This week’s internal report by MIT on its handling of the Aaron Swartz case may be an appropriate time to note that the sound and fury over the Computer Fraud and Abuse Act (the “CFAA”) is not limited to its use in criminal cases like the Swartz prosecution. The controversy extends to the use of this law in civil cases as well.*
*The CFAA may be used as either a civil or a criminal law. However, the words of the statute must mean the same thing in each context. As the court noted in the case discussed in this post, “it is not possible to define authorization narrowly for some CFAA violations and broadly for others.”
In my July 2nd post on AMD v. Feldstein I noted that the case had given rise to two note-worthy decisions. The May 15, 2013 decision, discussed in that post, involved the legalities of the former-AMD employees’ alleged solicitation of current AMD employees in violation of non-solicitation agreements.… Read the full article
Click here for direct access to a pdf of this document. This advisory was updated on August 1, 2013, to reference a FAQ issued by DOR on July 31, 2013.
“It was as though she realised for the first time that you – everyone – must, or anyway may have to, pay for your past; the past is something like a promissory note with a trick clause in it which, as long as nothing goes wrong, can be manumitted in an orderly manner, but which fate or luck or chance, can foreclose on you without warning.” Requiem for a Nun, William Faulkner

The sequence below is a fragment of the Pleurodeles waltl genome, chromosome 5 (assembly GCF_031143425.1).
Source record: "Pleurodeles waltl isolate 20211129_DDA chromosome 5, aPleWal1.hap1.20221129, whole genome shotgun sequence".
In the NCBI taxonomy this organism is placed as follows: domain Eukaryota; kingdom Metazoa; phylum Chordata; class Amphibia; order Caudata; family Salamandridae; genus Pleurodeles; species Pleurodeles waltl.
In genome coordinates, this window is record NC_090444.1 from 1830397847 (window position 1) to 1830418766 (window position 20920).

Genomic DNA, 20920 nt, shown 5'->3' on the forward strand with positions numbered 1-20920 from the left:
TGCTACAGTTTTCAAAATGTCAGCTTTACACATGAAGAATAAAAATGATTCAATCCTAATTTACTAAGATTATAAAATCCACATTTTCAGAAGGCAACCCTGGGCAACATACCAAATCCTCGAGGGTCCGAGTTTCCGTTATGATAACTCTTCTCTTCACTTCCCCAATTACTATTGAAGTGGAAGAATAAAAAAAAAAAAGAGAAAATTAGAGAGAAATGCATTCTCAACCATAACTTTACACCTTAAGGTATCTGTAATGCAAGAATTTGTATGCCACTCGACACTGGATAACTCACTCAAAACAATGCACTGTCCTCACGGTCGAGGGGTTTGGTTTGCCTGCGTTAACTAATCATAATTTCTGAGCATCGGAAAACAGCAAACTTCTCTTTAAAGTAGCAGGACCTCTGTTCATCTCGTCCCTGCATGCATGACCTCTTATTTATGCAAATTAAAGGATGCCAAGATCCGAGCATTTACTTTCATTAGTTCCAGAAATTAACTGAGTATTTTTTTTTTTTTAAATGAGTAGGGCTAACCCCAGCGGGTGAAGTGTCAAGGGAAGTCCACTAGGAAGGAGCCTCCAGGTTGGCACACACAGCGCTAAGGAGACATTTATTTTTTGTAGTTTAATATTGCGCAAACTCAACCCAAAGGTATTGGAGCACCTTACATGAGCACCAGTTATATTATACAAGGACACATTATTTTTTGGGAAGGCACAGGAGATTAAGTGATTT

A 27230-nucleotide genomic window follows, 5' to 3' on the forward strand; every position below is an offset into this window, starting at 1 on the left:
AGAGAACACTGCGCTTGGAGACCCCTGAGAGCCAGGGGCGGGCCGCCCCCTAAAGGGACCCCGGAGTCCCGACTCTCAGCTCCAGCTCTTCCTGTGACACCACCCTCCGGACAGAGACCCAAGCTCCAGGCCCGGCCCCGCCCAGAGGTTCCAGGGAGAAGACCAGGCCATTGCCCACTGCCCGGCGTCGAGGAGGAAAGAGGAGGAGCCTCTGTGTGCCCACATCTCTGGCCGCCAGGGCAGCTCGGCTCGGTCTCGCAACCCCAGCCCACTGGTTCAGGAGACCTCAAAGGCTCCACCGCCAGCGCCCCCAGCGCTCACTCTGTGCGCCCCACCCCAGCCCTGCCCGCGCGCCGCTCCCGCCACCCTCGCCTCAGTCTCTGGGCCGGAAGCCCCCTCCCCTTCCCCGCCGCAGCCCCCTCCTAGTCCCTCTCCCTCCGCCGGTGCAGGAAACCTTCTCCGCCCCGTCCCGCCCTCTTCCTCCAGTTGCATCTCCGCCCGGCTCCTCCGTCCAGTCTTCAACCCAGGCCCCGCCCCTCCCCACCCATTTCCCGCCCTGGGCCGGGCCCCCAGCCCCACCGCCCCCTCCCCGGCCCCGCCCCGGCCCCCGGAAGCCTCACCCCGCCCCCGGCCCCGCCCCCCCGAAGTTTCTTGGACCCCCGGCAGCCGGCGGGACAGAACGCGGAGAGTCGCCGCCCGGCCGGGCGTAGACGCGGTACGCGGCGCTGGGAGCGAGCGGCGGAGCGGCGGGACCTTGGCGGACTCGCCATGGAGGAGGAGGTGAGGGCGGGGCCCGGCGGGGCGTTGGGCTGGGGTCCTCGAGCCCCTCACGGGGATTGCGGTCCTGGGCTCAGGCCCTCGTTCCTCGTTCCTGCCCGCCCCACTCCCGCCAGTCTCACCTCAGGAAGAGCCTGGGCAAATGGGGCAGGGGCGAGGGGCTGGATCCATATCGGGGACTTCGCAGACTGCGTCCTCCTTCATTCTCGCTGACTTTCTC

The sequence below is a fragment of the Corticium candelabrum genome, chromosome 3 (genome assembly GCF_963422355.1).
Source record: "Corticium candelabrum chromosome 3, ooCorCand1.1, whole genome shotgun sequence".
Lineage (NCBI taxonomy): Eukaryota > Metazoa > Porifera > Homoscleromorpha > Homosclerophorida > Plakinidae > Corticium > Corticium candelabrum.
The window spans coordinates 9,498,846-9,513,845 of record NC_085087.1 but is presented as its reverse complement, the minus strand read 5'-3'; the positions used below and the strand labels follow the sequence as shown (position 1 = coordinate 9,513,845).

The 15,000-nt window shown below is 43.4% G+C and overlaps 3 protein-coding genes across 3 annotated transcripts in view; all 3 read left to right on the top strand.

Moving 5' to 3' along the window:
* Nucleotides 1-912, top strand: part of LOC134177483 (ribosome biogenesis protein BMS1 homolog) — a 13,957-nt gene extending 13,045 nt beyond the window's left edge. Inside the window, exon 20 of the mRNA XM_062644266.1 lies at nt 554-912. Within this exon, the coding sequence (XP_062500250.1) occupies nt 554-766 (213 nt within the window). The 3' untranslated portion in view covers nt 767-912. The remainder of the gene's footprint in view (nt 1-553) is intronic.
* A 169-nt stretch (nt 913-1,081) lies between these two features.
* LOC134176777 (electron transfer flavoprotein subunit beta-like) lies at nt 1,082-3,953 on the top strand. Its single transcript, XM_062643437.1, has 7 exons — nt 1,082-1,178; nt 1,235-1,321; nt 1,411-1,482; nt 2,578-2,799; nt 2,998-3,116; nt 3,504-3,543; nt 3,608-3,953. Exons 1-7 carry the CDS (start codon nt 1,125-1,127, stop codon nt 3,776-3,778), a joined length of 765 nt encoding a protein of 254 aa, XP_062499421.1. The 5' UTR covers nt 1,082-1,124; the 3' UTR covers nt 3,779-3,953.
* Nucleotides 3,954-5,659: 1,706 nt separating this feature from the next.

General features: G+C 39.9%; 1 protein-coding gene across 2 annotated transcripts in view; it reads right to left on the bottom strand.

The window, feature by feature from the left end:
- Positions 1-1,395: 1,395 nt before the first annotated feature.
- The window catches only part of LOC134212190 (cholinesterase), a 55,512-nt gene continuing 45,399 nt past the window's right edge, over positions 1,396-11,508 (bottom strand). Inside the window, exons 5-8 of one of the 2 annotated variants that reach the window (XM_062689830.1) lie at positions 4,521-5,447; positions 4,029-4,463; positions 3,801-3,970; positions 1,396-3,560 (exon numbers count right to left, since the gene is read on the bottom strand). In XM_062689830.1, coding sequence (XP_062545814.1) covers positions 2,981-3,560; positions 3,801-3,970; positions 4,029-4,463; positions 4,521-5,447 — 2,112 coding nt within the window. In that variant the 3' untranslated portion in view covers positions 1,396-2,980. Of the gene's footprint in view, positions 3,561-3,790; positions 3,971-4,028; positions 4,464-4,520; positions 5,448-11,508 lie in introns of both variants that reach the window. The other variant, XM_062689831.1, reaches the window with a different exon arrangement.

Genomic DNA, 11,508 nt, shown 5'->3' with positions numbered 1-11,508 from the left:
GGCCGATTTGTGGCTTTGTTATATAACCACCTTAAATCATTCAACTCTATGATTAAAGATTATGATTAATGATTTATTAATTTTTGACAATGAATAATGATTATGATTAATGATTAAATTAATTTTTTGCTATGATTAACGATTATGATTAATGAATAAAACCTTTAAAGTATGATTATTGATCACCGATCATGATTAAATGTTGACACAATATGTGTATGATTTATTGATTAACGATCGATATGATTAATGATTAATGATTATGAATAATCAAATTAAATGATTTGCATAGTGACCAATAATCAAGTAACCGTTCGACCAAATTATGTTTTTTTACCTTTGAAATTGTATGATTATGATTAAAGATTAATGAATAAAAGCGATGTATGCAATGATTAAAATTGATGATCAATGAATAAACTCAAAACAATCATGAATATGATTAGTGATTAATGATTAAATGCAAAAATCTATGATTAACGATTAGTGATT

For many years the Estate of James Joyce was infamous for its use of copyright law to restrict what many people considered fair uses of Joyce’s works. Now that most of Joyce’s works are in the public domain, it seems that the owner of William Faulkner’s copyrights, Faulkner Literary Rights LLC (“Faulkner”, is stepping up to take its place. But in the “Midnight in Paris” case you’ve gotta wonder: what the heck was Faulkner thinking?
Even many people who have never read a word of William Faulkner will recognize these famous lines: “the past is never dead.… Read the full article
Why did a Boston affiliate of ABC file suit a major copyright infringement action against Aereo in Boston, rather than ABC itself? Or another major broadcaster, such as CBS, NBC or Fox?
On May 15th, in a post titled “Does Second Circuit Decision Determine Copyright Legality of Aereo “Antenna-Farm” System Nationwide?”, I discussed the fact that Aereo had filed a preemptive suit in the Southern District of New York. The suit asked the federal district court to enjoin the major broadcasters (ABC, NBC, CBS, Fox) from filing what Aereo called “duplicative-follow-on suits” or “do-overs.” Aereo was attempting to prevent the broadcasters from following it around the country and filing a new copyright infringement lawsuit in each circuit in which Aereo launched its service. Aereo argued that the opinion of the Second Circuit Court of Appeals in WNET v. Aereo, holding that Aereo’s retransmission of over-the-air broadcasts do not violate broadcaster copyrights, was binding nationwide on the plaintiffs in that case.… Read the full article